Colorado Republican Party Communications director Joe Jackson noted that in his state, a one-size-fits-all approach does not work in both rural and urban areas, so they transitioned events starting at the county party level. When they did their caucuses and assembly, decisions were made at the local level within the governor's guidelines, leaving some counties to conduct drive-through caucuses while others did Zoom meetings or emails.

For Democrats, multiple state parties are trying to maintain high voter engagement. In many states where there was record voter turnout in primaries before the coronavirus pandemic, people have since been forced to shelter in place.

In late April, the North Carolina Democratic Party had record turnout during its county conventions, which were held virtually using Zoom for the first time. Normally, the conventions would have used a county-by-county approach, but because of the pandemic, the party centralized training and coordination to ensure the conventions ran smoothly. Officials and campaigns have also been using texting, phone banking, and holding virtual events and organizing communities online. 

"Notwithstanding the challenge, I believe we are more organized and more focused than ever before," said NCDP Chair Wayne Goodwin. "We had no choice but to do that."

The Michigan Democratic party said it recruited more than 3,000 volunteers and made more than 60,000 direct voter contact calls in the first month of distancing. The party has continued to interview and train organizers, with a goal of having 70 in the state by the end of May. The Organizing Corps program, which trains college students, will be hosting a virtual bootcamp to train a third wave of organizers in the next few weeks for organizing in Michigan.

"We continue to grow this ground game," said MDP Chair Lavora Barnes. The 2020 organizing efforts have been underway since 2017. "It's currently virtual organizers and a lot of these tools that we're using now, we'll continue to use even if or when we're able to get back out and knock on doors and stand on folks' porches and have conversations with them."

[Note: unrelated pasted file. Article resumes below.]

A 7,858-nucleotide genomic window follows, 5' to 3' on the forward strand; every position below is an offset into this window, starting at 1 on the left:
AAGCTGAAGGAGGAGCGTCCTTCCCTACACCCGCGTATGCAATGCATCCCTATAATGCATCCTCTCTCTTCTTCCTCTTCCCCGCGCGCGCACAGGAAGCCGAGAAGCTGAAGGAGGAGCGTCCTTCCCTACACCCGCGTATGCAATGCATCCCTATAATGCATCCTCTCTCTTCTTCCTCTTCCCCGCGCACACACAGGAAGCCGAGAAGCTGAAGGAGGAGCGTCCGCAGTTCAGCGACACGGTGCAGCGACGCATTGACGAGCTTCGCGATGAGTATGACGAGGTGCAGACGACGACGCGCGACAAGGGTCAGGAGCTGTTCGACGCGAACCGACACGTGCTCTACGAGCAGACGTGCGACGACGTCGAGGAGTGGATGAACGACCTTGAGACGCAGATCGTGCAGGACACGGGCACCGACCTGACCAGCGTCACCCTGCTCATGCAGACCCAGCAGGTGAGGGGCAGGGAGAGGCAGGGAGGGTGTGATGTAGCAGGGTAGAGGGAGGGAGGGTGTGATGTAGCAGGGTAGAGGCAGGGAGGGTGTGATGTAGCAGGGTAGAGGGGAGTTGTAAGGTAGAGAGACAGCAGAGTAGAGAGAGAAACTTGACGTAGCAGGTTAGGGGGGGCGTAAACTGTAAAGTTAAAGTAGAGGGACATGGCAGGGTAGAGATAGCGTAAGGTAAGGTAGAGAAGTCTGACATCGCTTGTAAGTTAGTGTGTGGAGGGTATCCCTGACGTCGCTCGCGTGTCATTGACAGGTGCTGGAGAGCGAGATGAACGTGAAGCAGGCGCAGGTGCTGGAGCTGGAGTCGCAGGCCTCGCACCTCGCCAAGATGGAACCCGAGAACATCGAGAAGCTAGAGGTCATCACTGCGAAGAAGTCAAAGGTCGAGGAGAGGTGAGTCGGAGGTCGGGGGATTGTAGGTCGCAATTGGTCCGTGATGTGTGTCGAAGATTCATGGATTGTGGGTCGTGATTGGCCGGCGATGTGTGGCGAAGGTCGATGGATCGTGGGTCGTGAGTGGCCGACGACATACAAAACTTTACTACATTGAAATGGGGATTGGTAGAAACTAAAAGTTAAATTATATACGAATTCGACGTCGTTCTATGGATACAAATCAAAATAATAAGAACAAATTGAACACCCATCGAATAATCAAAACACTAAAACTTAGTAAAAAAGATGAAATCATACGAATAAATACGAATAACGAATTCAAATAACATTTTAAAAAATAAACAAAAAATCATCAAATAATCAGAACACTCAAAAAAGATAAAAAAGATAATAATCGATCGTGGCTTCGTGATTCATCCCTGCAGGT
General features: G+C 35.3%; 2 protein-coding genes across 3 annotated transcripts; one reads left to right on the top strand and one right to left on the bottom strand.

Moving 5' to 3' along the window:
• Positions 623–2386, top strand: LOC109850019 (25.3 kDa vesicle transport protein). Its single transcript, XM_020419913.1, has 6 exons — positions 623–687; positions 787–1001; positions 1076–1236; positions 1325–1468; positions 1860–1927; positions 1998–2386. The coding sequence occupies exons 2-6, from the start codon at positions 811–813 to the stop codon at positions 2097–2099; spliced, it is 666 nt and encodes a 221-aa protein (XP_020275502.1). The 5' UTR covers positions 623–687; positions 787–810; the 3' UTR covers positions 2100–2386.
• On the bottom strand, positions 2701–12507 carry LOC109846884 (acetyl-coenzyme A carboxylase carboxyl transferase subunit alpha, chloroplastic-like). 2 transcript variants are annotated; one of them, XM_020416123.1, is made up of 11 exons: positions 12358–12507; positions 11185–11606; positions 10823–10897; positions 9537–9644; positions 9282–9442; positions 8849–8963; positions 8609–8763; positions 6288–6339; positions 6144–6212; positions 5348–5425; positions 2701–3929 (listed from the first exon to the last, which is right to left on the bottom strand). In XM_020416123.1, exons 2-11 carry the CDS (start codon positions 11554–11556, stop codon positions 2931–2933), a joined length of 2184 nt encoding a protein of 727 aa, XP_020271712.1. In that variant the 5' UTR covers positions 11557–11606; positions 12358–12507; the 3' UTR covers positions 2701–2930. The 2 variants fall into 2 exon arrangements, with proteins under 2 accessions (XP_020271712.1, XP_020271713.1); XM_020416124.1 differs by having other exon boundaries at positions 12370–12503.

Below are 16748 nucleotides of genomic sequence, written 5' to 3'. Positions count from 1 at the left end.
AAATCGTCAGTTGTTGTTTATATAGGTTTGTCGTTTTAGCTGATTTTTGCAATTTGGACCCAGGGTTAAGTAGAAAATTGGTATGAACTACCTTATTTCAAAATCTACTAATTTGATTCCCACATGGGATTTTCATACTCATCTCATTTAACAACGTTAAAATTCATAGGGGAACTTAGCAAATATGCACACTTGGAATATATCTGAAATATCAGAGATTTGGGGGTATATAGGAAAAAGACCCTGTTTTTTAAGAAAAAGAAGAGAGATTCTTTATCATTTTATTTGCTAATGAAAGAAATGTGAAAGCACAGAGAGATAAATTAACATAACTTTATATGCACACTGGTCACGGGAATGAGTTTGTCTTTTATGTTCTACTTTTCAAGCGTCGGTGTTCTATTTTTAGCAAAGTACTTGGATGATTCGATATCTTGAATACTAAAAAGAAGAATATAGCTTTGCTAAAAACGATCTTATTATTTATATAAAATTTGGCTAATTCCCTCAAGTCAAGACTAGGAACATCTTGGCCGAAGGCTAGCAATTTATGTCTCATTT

Florida Democratic Party executive director Juan Peñalosa said they've already begun to implement contingency plans if the party has to continue digital organizing through November.

"I think now more than ever, when people vote in November, they're going to think about who helped them, who was there for them during this pandemic, through this crisis. And we've inserted that question into every aspect of our organizing program," said Peñalosa. "Voters today are worried about their health, their jobs, home schooling, their kids. They're lonely and frustrated and good campaigns meet people where they are and our campaign is focused on meeting people where they are. So all of our outreach begins with a wellness check."

In late March, the Texas Democratic Party launched a series of new programs. Those programs include an online community hub called ConnectTexas, a network of check-in calls across every county called Connect254 and a Community Captains program that has already recruited nearly 500 people. In a state without online voter registration, the party also launched a website in late April to facilitate getting registration forms and postage into the hands of new voters.